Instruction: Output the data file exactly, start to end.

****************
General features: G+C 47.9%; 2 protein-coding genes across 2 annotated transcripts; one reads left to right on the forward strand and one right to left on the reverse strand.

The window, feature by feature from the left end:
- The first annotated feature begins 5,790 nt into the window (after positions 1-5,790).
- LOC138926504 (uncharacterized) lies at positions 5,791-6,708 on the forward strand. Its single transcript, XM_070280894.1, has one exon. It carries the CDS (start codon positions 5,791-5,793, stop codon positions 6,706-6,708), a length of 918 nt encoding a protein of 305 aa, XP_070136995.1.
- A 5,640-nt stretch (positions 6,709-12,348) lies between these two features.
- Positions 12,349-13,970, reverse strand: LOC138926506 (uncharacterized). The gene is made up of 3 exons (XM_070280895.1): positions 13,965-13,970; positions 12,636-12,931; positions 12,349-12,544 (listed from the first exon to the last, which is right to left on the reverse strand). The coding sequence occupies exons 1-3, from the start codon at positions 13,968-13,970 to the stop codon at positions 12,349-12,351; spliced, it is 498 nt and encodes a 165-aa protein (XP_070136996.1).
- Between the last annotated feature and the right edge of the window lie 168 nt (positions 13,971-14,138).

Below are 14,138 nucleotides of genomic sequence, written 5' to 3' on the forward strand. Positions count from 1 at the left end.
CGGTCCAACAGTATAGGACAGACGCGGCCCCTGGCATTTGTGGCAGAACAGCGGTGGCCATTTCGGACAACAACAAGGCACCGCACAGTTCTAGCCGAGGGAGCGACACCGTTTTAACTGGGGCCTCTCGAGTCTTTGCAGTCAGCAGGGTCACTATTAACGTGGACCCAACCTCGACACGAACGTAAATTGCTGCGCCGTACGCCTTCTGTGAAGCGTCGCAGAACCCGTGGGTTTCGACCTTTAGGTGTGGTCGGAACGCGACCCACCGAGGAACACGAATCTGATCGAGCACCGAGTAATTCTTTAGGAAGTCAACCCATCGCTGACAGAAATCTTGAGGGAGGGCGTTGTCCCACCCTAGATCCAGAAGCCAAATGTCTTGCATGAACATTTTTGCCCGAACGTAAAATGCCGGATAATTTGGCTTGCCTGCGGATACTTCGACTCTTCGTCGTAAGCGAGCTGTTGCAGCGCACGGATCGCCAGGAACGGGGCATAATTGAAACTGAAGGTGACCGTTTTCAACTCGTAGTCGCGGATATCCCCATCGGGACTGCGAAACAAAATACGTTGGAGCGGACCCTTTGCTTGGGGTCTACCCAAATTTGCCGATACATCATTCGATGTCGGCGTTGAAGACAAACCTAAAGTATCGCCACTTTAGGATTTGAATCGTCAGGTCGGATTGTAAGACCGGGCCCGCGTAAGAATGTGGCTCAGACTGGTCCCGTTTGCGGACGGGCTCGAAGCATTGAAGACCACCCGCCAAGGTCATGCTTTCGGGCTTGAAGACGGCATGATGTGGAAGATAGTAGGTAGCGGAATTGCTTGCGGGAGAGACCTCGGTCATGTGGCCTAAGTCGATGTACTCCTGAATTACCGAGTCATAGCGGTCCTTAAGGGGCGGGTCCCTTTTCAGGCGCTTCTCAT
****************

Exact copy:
General features: G+C 47.9%; 2 protein-coding genes across 2 annotated transcripts; one reads left to right on the forward strand and one right to left on the reverse strand.

The window, feature by feature from the left end:
- The first annotated feature begins 5,790 nt into the window (after positions 1-5,790).
- LOC138926504 (uncharacterized) lies at positions 5,791-6,708 on the forward strand. Its single transcript, XM_070280894.1, has one exon. It carries the CDS (start codon positions 5,791-5,793, stop codon positions 6,706-6,708), a length of 918 nt encoding a protein of 305 aa, XP_070136995.1.
- A 5,640-nt stretch (positions 6,709-12,348) lies between these two features.
- Positions 12,349-13,970, reverse strand: LOC138926506 (uncharacterized). The gene is made up of 3 exons (XM_070280895.1): positions 13,965-13,970; positions 12,636-12,931; positions 12,349-12,544 (listed from the first exon to the last, which is right to left on the reverse strand). The coding sequence occupies exons 1-3, from the start codon at positions 13,968-13,970 to the stop codon at positions 12,349-12,351; spliced, it is 498 nt and encodes a 165-aa protein (XP_070136996.1).
- Between the last annotated feature and the right edge of the window lie 168 nt (positions 13,971-14,138).

Below are 14,138 nucleotides of genomic sequence, written 5' to 3' on the forward strand. Positions count from 1 at the left end.
CGGTCCAACAGTATAGGACAGACGCGGCCCCTGGCATTTGTGGCAGAACAGCGGTGGCCATTTCGGACAACAACAAGGCACCGCACAGTTCTAGCCGAGGGAGCGACACCGTTTTAACTGGGGCCTCTCGAGTCTTTGCAGTCAGCAGGGTCACTATTAACGTGGACCCAACCTCGACACGAACGTAAATTGCTGCGCCGTACGCCTTCTGTGAAGCGTCGCAGAACCCGTGGGTTTCGACCTTTAGGTGTGGTCGGAACGCGACCCACCGAGGAACACGAATCTGATCGAGCACCGAGTAATTCTTTAGGAAGTCAACCCATCGCTGACAGAAATCTTGAGGGAGGGCGTTGTCCCACCCTAGATCCAGAAGCCAAATGTCTTGCATGAACATTTTTGCCCGAACGTAAAATGCCGGATAATTTGGCTTGCCTGCGGATACTTCGACTCTTCGTCGTAAGCGAGCTGTTGCAGCGCACGGATCGCCAGGAACGGGGCATAATTGAAACTGAAGGTGACCGTTTTCAACTCGTAGTCGCGGATATCCCCATCGGGACTGCGAAACAAAATACGTTGGAGCGGACCCTTTGCTTGGGGTCTACCCAAATTTGCCGATACATCATTCGATGTCGGCGTTGAAGACAAACCTAAAGTATCGCCACTTTAGGATTTGAATCGTCAGGTCGGATTGTAAGACCGGGCCCGCGTAAGAATGTGGCTCAGACTGGTCCCGTTTGCGGACGGGCTCGAAGCATTGAAGACCACCCGCCAAGGTCATGCTTTCGGGCTTGAAGACGGCATGATGTGGAAGATAGTAGGTAGCGGAATTGCTTGCGGGAGAGACCTCGGTCATGTGGCCTAAGTCGATGTACTCCTGAATTACCGAGTCATAGCGGTCCTTAAGGGGCGGGTCCCTTTTCAGGCGCTTCTCAT